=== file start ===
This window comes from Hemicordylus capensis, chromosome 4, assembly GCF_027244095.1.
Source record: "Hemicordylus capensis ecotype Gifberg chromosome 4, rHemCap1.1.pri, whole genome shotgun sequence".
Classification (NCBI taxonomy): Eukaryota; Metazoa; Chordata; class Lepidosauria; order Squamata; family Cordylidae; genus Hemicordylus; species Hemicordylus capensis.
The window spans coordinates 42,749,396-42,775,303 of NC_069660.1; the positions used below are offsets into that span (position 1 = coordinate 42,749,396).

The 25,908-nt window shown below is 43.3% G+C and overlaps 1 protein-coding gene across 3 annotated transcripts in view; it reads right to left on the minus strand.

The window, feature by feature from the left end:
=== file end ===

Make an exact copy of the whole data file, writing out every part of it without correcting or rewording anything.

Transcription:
This window comes from Hemicordylus capensis, chromosome 4, assembly GCF_027244095.1.
Source record: "Hemicordylus capensis ecotype Gifberg chromosome 4, rHemCap1.1.pri, whole genome shotgun sequence".
Classification (NCBI taxonomy): Eukaryota; Metazoa; Chordata; class Lepidosauria; order Squamata; family Cordylidae; genus Hemicordylus; species Hemicordylus capensis.
The window spans coordinates 42,749,396-42,775,303 of NC_069660.1; the positions used below are offsets into that span (position 1 = coordinate 42,749,396).

The 25,908-nt window shown below is 43.3% G+C and overlaps 1 protein-coding gene across 3 annotated transcripts in view; it reads right to left on the minus strand.

The window, feature by feature from the left end: